From the Morning Memo:

Opponents of Airbnb, the controversial online home rental service, will storm the state Capitol today, hoping to convince lawmakers that the website is promoting illegal hotels and contributing to the affordable housing “crisis” in New York City.

Some 200 tenants, elected officials, community groups, and housing advocates – members of the Share Better Coalition, which includes the Met Council on Housing and the small but powerful hotel workers union, HTC – will hold a rally and press conference this afternoon at the Million Dollar Staircase.

They’ll be joined by allies in the Assembly and Senate Democratic conferences, including Sens. Liz Krueger and Brad Hoylman and Assemblywoman Linda Rosenthal, among others.

The group members will then fan out for individual meetings with some 40 state lawmakers, hoping to convince them not to weaken existing state laws – such as the one that bans the conversion of permanent housing units into short-term transient properties (AKA “illegal hotels”).

Airbnb has repeatedly expressed its opposition to large-scale illegal hotels, and insists most of its hosts only share the home in which they live and use the money they earn to pay bills.

But Share Better members maintain the bulk of Airbnb hosts are, in fact, commercial operators, not down-on-their-luck residents merely looking to supplement their income.

The anti-Airbnb forces have a powerful ally in AG Eric Schneiderman, who has long been close to HTC, which is really driving this movement.

The AG released a report last year that found nearly three-quarters of all Airbnb rentals in NYC were illegal, violating zoning or other laws, from January 2010 to June 2014. And more than a third of the units were supplied by commercial operators.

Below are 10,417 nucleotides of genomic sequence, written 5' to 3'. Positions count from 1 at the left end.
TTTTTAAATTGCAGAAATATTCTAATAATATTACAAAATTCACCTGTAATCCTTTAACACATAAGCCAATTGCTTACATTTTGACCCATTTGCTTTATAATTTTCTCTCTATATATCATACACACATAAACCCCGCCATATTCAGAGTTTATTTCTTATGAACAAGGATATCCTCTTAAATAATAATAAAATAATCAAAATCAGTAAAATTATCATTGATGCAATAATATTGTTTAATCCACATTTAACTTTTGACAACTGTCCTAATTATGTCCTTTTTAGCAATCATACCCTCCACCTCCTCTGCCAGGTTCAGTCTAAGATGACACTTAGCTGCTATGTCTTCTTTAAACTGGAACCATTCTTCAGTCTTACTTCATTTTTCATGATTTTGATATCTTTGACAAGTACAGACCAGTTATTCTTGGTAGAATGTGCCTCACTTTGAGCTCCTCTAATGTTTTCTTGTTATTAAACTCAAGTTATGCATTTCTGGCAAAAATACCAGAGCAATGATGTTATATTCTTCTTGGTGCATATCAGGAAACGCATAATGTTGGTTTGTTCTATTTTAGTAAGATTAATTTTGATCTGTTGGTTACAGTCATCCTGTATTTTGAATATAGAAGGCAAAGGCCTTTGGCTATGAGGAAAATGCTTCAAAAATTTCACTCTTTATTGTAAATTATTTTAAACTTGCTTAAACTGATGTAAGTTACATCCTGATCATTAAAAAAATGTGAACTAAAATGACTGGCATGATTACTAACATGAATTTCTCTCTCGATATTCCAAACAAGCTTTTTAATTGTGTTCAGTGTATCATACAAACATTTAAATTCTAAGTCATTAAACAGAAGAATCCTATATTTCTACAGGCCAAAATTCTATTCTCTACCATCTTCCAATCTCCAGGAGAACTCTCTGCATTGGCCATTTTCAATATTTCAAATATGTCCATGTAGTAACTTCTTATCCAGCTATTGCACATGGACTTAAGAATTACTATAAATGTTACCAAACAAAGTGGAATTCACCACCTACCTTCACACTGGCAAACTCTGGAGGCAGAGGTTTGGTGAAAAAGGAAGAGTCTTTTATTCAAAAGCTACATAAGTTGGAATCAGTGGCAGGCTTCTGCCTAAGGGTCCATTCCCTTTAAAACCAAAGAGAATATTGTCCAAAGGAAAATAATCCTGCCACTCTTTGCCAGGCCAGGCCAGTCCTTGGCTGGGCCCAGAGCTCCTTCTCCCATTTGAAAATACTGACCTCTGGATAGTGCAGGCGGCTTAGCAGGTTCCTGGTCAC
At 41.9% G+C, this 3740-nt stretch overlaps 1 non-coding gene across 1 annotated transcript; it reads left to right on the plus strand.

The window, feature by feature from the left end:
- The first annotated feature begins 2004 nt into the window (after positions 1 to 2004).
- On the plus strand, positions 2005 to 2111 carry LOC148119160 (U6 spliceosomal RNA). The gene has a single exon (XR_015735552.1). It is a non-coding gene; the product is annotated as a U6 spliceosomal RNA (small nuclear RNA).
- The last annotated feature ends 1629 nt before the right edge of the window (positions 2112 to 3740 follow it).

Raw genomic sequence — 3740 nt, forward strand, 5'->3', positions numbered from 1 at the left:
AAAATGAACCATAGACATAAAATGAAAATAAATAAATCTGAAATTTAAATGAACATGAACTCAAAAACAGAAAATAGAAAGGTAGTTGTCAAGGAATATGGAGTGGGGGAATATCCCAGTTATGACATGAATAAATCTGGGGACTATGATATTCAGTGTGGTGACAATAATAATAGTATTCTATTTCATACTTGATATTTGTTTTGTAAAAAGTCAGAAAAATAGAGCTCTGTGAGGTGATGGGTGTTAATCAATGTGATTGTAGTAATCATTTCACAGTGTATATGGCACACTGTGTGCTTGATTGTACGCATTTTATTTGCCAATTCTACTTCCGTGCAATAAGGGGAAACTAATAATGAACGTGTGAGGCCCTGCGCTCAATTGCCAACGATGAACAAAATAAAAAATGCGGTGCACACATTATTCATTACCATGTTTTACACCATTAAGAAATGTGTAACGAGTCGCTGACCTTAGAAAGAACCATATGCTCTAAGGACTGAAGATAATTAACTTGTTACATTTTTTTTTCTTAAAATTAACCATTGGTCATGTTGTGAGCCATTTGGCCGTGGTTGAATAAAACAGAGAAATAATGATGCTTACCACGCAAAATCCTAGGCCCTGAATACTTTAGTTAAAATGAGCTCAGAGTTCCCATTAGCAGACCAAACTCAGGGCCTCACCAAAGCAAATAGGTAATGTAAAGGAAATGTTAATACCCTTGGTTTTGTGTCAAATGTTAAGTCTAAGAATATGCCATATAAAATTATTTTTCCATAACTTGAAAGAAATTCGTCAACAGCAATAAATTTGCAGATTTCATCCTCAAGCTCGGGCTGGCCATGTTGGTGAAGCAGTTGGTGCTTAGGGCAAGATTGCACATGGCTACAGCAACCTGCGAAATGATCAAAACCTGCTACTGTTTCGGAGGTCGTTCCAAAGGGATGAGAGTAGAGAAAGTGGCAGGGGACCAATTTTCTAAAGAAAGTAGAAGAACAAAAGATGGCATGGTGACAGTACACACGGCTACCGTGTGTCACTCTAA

(The AG first subpoenaed the information, which Airbnb fought before agreeing to release the data his office analyzed. The company moved to purge some 2,000 listings from its site because, an Airbnb official said at a NYC Council hearing recently, the hosts weren’t providing “a quality local experience” to guests).

And the coalition recently won a significant victory when a Manhattan Housing Court judge for the first time evicted a rent-stabilized apartment dweller who was effectively double-dipping by offering his place to tourists on Airbnb. The decision is expected to galvanize other NYC landlords to take action against “tenants” acting in a similar manner.

According to Share Better, Airbnb currently offers over 28,000 units in NYC for transient use. That’s a 5,800 percent growth since the operation first appeared in the Big Apple in 2009.

Though the Share Better coalition is coming to Albany at the height of the budget battle, this is not a budget issue and will likely be discussed – if it’s revisited at all – during negotiations over the NYC rent laws, which are expiring in June, and their attendant tax abatement programs like 421a.

So, today’s effort amounts to a pre-emptive strike.

Regulating Airbnb is mostly a NYC issue, and the company has said it wants to help craft “smart regulations” to crack down on illegal hotel operators.

In the meantime, lawmakers like Rosenthal are pressuring Airbnb to provide them with data backing up its claims about the benign nature of its listings.

A community activist and self-described “technologist” has used Airbnb data to demonstrate that the majority of its offerings are illegal, but the company has said that information is inaccurate and believes existing laws governing this issue are being misapplied.